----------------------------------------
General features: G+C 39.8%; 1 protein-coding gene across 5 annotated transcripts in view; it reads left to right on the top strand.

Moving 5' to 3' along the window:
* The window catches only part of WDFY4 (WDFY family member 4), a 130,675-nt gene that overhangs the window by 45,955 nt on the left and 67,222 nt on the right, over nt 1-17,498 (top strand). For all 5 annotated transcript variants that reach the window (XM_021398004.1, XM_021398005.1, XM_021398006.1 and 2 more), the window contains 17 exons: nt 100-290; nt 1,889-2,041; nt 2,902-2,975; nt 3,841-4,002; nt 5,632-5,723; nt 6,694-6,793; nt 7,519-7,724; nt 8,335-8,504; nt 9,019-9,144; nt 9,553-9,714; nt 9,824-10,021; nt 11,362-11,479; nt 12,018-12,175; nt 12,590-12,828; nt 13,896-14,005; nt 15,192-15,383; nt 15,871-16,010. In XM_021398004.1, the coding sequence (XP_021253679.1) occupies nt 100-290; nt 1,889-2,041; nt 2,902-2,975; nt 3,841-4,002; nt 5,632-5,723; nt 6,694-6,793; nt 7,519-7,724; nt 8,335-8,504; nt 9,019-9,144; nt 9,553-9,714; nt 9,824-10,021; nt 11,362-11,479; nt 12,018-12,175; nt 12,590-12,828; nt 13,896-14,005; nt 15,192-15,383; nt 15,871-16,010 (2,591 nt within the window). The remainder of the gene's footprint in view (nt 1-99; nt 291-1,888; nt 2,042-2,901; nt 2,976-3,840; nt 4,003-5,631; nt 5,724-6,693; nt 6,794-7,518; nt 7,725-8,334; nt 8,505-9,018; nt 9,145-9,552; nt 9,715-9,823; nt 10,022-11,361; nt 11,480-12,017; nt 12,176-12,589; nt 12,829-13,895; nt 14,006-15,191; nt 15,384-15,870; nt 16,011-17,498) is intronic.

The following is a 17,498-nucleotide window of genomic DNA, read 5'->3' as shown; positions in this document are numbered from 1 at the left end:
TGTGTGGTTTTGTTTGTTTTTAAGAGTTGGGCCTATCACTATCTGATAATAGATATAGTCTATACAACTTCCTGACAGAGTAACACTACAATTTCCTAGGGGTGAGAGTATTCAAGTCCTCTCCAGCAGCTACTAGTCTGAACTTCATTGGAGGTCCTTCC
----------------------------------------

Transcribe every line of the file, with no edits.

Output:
General features: G+C 39.8%; 1 protein-coding gene across 5 annotated transcripts in view; it reads left to right on the top strand.

Moving 5' to 3' along the window:
* The window catches only part of WDFY4 (WDFY family member 4), a 130,675-nt gene that overhangs the window by 45,955 nt on the left and 67,222 nt on the right, over nt 1-17,498 (top strand). For all 5 annotated transcript variants that reach the window (XM_021398004.1, XM_021398005.1, XM_021398006.1 and 2 more), the window contains 17 exons: nt 100-290; nt 1,889-2,041; nt 2,902-2,975; nt 3,841-4,002; nt 5,632-5,723; nt 6,694-6,793; nt 7,519-7,724; nt 8,335-8,504; nt 9,019-9,144; nt 9,553-9,714; nt 9,824-10,021; nt 11,362-11,479; nt 12,018-12,175; nt 12,590-12,828; nt 13,896-14,005; nt 15,192-15,383; nt 15,871-16,010. In XM_021398004.1, the coding sequence (XP_021253679.1) occupies nt 100-290; nt 1,889-2,041; nt 2,902-2,975; nt 3,841-4,002; nt 5,632-5,723; nt 6,694-6,793; nt 7,519-7,724; nt 8,335-8,504; nt 9,019-9,144; nt 9,553-9,714; nt 9,824-10,021; nt 11,362-11,479; nt 12,018-12,175; nt 12,590-12,828; nt 13,896-14,005; nt 15,192-15,383; nt 15,871-16,010 (2,591 nt within the window). The remainder of the gene's footprint in view (nt 1-99; nt 291-1,888; nt 2,042-2,901; nt 2,976-3,840; nt 4,003-5,631; nt 5,724-6,693; nt 6,794-7,518; nt 7,725-8,334; nt 8,505-9,018; nt 9,145-9,552; nt 9,715-9,823; nt 10,022-11,361; nt 11,480-12,017; nt 12,176-12,589; nt 12,829-13,895; nt 14,006-15,191; nt 15,384-15,870; nt 16,011-17,498) is intronic.

The following is a 17,498-nucleotide window of genomic DNA, read 5'->3' as shown; positions in this document are numbered from 1 at the left end:
TGTGTGGTTTTGTTTGTTTTTAAGAGTTGGGCCTATCACTATCTGATAATAGATATAGTCTATACAACTTCCTGACAGAGTAACACTACAATTTCCTAGGGGTGAGAGTATTCAAGTCCTCTCCAGCAGCTACTAGTCTGAACTTCATTGGAGGTCCTTCC